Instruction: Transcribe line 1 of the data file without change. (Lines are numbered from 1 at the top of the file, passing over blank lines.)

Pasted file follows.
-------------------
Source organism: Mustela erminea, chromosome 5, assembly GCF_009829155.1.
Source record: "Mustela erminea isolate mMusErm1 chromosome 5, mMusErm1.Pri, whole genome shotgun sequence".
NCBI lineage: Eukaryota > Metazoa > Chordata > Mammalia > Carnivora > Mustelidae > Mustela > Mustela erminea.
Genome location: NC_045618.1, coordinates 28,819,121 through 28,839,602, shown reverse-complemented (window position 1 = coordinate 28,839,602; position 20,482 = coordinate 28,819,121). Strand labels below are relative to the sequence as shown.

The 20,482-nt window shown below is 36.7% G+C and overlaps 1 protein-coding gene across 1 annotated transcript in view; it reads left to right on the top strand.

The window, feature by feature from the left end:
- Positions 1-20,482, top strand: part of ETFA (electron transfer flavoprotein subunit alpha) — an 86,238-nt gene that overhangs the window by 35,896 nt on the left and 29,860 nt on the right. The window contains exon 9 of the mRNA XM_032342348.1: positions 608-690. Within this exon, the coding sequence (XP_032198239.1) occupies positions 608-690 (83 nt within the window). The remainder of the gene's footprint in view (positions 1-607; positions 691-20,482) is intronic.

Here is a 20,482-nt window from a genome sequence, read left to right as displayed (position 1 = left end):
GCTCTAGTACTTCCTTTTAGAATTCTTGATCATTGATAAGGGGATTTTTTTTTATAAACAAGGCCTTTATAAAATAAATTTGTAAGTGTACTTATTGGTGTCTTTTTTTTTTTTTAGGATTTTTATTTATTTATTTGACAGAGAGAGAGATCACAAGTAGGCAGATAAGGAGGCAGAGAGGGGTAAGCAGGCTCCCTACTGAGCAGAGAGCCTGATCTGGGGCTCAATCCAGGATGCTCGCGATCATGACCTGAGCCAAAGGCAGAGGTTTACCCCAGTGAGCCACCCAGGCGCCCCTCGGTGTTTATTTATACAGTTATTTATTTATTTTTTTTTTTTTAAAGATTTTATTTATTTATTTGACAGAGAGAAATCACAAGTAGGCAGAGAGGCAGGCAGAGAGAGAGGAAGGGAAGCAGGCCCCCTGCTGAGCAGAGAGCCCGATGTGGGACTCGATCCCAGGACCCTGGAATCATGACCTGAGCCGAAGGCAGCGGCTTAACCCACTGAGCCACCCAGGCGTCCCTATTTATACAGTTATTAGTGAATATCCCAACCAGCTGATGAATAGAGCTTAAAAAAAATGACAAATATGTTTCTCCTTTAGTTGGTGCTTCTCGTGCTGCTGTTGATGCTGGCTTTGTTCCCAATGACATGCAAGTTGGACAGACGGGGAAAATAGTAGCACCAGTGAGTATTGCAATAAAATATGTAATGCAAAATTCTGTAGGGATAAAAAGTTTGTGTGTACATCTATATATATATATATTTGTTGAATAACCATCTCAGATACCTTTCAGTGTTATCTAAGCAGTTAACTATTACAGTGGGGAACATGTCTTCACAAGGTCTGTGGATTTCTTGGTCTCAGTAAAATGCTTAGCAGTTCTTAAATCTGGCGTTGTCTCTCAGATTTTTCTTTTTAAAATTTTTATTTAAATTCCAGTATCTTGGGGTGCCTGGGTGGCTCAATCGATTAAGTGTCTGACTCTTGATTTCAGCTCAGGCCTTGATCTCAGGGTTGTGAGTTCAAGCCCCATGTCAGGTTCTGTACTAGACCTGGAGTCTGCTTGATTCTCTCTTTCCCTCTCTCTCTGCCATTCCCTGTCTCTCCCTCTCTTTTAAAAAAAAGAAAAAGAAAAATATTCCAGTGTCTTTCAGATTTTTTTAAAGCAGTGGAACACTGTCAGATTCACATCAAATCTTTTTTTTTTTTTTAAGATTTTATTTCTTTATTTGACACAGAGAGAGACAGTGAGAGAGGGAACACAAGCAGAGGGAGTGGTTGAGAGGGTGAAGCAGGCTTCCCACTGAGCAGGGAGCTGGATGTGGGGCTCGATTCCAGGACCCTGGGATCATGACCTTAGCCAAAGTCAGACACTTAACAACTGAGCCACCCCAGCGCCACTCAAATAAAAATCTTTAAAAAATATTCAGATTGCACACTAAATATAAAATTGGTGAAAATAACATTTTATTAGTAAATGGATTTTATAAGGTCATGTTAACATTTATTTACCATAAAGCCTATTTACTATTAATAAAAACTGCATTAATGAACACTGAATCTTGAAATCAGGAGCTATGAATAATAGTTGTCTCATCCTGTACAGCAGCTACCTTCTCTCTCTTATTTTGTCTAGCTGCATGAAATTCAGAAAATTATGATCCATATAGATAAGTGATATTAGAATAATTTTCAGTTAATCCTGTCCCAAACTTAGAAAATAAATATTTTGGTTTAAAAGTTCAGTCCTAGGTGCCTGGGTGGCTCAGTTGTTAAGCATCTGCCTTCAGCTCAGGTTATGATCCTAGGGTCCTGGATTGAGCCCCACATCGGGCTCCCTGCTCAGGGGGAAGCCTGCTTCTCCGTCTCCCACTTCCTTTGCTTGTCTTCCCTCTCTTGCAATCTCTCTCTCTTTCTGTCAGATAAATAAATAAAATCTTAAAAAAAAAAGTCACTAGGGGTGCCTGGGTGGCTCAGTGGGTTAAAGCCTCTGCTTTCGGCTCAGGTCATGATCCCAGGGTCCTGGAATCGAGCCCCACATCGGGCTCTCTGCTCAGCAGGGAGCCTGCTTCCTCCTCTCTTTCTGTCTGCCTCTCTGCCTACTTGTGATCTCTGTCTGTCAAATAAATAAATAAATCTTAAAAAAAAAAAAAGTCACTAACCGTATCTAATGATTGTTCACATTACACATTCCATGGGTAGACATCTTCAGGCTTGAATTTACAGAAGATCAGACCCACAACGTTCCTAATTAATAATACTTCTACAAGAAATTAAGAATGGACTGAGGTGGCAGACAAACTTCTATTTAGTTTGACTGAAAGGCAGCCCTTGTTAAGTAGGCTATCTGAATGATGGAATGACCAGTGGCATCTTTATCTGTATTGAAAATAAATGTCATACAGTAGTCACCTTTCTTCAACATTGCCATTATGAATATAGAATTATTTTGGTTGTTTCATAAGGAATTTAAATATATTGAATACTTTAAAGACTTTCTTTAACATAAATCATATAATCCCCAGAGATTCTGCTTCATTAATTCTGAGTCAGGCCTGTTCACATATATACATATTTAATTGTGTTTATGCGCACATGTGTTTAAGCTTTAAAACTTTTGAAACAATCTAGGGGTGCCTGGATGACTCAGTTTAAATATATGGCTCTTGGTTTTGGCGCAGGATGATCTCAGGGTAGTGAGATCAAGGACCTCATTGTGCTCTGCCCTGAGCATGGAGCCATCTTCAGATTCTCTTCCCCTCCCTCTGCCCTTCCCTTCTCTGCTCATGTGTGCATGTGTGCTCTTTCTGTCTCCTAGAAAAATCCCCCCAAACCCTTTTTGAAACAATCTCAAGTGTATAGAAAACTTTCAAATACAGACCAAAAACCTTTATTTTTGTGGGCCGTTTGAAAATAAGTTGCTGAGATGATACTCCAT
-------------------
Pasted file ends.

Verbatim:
Source organism: Mustela erminea, chromosome 5, assembly GCF_009829155.1.